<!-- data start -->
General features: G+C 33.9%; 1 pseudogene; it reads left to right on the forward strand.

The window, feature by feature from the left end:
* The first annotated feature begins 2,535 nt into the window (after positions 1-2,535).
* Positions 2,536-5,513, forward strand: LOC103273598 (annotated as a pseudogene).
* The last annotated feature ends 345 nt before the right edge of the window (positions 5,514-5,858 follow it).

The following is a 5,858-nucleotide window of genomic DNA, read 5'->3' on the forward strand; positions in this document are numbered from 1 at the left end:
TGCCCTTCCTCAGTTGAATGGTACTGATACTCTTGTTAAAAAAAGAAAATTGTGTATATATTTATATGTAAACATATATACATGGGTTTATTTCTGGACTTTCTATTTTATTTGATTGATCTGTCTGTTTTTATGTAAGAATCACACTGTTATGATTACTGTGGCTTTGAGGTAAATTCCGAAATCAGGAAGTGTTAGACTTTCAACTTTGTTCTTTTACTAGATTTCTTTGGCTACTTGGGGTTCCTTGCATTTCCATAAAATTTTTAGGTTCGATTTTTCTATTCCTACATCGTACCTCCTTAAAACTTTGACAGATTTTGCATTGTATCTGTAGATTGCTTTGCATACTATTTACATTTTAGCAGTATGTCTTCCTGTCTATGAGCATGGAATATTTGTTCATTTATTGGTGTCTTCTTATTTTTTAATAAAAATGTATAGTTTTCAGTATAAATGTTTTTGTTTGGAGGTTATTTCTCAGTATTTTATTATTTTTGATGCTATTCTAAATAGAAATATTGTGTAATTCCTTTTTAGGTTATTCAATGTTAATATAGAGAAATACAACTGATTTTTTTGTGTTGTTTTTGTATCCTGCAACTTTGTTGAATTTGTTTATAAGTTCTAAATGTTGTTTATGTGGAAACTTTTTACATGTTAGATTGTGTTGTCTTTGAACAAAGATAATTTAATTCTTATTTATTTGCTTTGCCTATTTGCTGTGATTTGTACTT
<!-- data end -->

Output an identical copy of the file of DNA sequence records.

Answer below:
General features: G+C 33.9%; 1 pseudogene; it reads left to right on the forward strand.

The window, feature by feature from the left end:
* The first annotated feature begins 2,535 nt into the window (after positions 1-2,535).
* Positions 2,536-5,513, forward strand: LOC103273598 (annotated as a pseudogene).
* The last annotated feature ends 345 nt before the right edge of the window (positions 5,514-5,858 follow it).

The following is a 5,858-nucleotide window of genomic DNA, read 5'->3' on the forward strand; positions in this document are numbered from 1 at the left end:
TGCCCTTCCTCAGTTGAATGGTACTGATACTCTTGTTAAAAAAAGAAAATTGTGTATATATTTATATGTAAACATATATACATGGGTTTATTTCTGGACTTTCTATTTTATTTGATTGATCTGTCTGTTTTTATGTAAGAATCACACTGTTATGATTACTGTGGCTTTGAGGTAAATTCCGAAATCAGGAAGTGTTAGACTTTCAACTTTGTTCTTTTACTAGATTTCTTTGGCTACTTGGGGTTCCTTGCATTTCCATAAAATTTTTAGGTTCGATTTTTCTATTCCTACATCGTACCTCCTTAAAACTTTGACAGATTTTGCATTGTATCTGTAGATTGCTTTGCATACTATTTACATTTTAGCAGTATGTCTTCCTGTCTATGAGCATGGAATATTTGTTCATTTATTGGTGTCTTCTTATTTTTTAATAAAAATGTATAGTTTTCAGTATAAATGTTTTTGTTTGGAGGTTATTTCTCAGTATTTTATTATTTTTGATGCTATTCTAAATAGAAATATTGTGTAATTCCTTTTTAGGTTATTCAATGTTAATATAGAGAAATACAACTGATTTTTTTGTGTTGTTTTTGTATCCTGCAACTTTGTTGAATTTGTTTATAAGTTCTAAATGTTGTTTATGTGGAAACTTTTTACATGTTAGATTGTGTTGTCTTTGAACAAAGATAATTTAATTCTTATTTATTTGCTTTGCCTATTTGCTGTGATTTGTACTT